In an Opinion dated August 9, 2022, Justice Jubelirer for the Commonwealth Court, held that the mere receipt of Social Security Disability benefits, and a pension, and not looking for work, wasn’t enough, given the “totality of circumstances” test to find that Claimant had voluntarily retired such that his wage loss benefits should be suspended. (Hi-Tech Flooring, Inc. vs. WCAB) (Santucci).
Claimant was a tile setter- and a union member since 1985. He injured his knee at work in August 2014. He received a pension from the union in October 2017 and he received Social Security Disability benefits, in part due to his knee injury. (and due to other conditions). Employer filed a Petiton to Review the Workers’ Compensation Appeal Board’s Order that reversed the WCJ (Worker’ Compensation Judge) Decision, which granted Employer’s Petition to Suspend, finding that Claimant voluntarily left the workforce by accepting the pension, by obtaining SSD benefits, and by not looking for new employment.
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The Commownealth Court first reminds us that the Pennsylvania Work Comp Act is remedial and based on humanitarian principles. Next, it stressed that it’s Employer’s burden to show a claimant has retired. It then reminded us from prior case law that the receipt of a pension isn’t sufficient evidence that someone has withdrawn from the labor market. It then discussed the “totality of the circumstances” test, which applies here, to determine whether Claimant has chosen not to return to the workforce.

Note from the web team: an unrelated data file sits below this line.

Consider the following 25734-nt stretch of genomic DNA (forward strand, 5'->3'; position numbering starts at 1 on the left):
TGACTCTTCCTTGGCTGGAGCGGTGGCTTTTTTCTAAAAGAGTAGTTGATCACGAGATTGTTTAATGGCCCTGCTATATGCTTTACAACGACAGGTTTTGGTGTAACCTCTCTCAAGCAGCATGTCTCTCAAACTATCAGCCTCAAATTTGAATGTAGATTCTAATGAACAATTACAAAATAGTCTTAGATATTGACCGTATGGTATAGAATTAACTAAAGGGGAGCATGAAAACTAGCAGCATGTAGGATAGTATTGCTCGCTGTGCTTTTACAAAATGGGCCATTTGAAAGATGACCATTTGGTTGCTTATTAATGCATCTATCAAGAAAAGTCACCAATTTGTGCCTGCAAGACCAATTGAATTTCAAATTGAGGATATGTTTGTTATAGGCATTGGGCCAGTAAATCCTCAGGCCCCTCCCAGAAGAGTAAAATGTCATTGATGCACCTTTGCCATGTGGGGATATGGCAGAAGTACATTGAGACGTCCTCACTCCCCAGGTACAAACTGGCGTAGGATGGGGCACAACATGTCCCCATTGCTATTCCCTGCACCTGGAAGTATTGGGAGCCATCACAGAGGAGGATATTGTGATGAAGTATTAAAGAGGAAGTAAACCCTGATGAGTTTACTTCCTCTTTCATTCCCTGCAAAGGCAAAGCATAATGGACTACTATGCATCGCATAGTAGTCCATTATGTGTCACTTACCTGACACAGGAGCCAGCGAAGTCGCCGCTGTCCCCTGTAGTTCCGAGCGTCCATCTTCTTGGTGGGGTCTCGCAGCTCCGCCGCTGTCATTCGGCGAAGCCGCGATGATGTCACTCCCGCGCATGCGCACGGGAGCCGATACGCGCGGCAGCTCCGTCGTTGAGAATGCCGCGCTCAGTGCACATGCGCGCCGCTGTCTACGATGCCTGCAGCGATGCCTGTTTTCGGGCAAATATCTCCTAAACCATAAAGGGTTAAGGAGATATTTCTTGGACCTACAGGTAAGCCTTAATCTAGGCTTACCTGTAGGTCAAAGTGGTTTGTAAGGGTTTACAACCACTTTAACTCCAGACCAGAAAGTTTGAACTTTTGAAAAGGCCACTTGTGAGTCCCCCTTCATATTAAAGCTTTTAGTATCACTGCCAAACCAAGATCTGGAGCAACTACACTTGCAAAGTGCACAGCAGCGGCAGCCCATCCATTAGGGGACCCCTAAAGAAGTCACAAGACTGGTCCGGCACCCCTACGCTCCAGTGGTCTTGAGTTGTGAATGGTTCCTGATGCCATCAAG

The Court, as part of the totality of circumstances test, also analyzed the SSD Decision which found that the knee injury- the work injury in this case, was at least a part of why he was awarded SSD benefits, and the knee alone caused him to be unable to do his pre-injury work. As such, he was essentially forced out of the workforce. Moreoever, Claimant testified that he didn’t know what other type of work he could do since he was a tile setter for 30 years- and that therefore, he didn’t know how his skills would transfer, and not that he had any intent to retire. This distinction was pivotal for the Court.
This was a fantastic Opinion that claimants can utilize as a roadmap, assuming the facts fit, to challenge a Petition to Suspend based on an allegation of a voluntary retirement. It was well reasoned and highlights the heavy burden for employers.